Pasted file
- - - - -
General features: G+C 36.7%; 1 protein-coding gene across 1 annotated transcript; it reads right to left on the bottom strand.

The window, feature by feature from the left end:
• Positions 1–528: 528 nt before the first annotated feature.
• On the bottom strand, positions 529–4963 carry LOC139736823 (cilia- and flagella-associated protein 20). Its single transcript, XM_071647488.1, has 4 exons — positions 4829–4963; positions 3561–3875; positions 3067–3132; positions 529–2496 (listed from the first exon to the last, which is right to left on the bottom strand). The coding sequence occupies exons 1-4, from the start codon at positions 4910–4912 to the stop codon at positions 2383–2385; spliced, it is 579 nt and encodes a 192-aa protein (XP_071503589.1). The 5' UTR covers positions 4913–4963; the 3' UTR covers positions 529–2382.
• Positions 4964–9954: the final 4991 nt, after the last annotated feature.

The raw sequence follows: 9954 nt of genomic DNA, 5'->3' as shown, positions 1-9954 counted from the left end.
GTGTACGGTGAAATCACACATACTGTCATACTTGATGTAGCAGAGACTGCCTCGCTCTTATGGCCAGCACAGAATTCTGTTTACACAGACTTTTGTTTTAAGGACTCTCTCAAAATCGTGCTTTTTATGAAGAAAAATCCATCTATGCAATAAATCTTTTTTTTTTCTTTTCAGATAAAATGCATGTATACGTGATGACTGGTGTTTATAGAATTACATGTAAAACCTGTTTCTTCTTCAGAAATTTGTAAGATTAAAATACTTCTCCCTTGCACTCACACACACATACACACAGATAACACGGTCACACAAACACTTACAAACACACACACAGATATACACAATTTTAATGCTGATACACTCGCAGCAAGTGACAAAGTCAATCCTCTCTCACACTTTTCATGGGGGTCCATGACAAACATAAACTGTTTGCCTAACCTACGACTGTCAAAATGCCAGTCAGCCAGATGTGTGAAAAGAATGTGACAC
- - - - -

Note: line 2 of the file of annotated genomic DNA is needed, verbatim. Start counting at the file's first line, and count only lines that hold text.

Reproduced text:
The window, feature by feature from the left end: